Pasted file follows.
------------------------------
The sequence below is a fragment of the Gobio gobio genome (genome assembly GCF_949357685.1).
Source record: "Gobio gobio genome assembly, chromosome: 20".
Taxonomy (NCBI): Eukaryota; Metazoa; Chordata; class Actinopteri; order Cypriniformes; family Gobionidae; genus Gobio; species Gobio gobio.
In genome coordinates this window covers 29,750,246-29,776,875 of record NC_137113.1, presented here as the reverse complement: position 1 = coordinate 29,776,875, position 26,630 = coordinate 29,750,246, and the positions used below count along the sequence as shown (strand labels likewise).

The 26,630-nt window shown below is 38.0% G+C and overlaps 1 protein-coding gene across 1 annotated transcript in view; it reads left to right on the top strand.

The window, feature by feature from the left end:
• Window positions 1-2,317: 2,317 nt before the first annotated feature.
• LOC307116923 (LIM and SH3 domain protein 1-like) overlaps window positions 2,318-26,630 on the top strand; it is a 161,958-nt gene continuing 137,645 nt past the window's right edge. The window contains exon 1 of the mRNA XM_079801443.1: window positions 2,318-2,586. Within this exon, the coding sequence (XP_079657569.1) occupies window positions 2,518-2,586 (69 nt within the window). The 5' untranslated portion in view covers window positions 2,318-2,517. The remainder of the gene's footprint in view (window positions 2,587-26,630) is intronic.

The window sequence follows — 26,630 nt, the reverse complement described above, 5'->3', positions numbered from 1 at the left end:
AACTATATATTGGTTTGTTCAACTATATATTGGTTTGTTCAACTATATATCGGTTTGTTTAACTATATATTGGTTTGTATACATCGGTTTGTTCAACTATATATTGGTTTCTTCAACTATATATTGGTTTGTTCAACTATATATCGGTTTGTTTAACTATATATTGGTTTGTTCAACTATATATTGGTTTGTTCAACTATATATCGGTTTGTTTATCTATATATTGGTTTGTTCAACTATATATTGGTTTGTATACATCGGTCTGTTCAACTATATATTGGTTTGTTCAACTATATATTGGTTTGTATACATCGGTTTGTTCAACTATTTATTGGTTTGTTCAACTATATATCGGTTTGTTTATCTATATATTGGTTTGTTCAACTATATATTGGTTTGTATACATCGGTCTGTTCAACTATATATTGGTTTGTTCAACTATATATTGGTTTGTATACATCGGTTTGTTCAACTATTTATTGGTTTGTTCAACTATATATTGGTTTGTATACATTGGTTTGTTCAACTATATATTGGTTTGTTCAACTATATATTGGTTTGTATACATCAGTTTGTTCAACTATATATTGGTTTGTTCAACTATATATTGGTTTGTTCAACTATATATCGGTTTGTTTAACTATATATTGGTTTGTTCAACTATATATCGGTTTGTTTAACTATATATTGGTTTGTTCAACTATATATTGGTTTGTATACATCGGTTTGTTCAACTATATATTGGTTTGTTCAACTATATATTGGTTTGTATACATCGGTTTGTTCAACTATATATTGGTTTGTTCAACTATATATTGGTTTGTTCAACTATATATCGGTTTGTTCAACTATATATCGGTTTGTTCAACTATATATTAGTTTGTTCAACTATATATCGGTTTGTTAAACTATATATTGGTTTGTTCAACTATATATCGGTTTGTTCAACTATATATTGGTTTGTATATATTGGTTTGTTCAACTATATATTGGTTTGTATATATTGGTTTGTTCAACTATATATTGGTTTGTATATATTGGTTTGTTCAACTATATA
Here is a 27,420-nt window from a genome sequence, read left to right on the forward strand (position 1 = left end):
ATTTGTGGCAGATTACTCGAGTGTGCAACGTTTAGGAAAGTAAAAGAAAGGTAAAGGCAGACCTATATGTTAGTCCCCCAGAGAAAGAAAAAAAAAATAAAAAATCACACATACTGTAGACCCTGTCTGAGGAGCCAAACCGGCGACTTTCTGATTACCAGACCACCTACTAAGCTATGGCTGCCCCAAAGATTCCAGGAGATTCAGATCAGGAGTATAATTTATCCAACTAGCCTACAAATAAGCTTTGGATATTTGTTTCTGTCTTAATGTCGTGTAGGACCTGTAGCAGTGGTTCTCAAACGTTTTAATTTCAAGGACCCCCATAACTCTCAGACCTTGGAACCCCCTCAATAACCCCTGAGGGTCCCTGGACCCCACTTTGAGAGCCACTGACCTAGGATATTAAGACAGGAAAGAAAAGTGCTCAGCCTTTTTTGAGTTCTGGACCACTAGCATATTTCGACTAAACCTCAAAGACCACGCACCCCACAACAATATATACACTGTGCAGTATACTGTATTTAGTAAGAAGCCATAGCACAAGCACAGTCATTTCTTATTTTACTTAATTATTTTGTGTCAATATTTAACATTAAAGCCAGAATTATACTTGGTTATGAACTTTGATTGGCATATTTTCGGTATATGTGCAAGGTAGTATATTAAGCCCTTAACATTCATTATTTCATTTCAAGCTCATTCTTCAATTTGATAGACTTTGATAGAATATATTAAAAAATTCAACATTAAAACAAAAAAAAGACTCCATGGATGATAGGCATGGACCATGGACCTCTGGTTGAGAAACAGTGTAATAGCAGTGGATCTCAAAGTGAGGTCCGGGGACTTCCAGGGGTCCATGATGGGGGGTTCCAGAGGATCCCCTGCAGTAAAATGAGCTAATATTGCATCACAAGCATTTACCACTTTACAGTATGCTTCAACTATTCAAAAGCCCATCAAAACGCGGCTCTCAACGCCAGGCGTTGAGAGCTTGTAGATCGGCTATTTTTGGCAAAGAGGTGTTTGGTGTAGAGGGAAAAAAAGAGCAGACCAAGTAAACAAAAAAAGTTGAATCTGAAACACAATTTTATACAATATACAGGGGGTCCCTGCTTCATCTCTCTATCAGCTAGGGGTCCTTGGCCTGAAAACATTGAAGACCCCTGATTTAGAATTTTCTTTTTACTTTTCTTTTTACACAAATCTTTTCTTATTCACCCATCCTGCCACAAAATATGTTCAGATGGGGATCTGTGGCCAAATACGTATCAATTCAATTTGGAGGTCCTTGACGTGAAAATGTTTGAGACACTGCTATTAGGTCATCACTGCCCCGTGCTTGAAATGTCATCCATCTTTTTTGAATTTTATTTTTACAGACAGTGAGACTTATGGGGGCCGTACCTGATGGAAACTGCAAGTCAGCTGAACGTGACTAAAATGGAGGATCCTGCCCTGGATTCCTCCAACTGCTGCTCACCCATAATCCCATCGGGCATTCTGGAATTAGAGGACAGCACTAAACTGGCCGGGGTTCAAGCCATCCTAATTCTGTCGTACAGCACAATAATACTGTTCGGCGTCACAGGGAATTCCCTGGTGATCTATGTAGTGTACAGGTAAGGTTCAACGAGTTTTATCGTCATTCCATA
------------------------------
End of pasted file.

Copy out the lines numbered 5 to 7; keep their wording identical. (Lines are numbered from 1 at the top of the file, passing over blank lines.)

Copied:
The 26,630-nt window shown below is 38.0% G+C and overlaps 1 protein-coding gene across 1 annotated transcript in view; it reads left to right on the top strand.

The window, feature by feature from the left end:
• Window positions 1-2,317: 2,317 nt before the first annotated feature.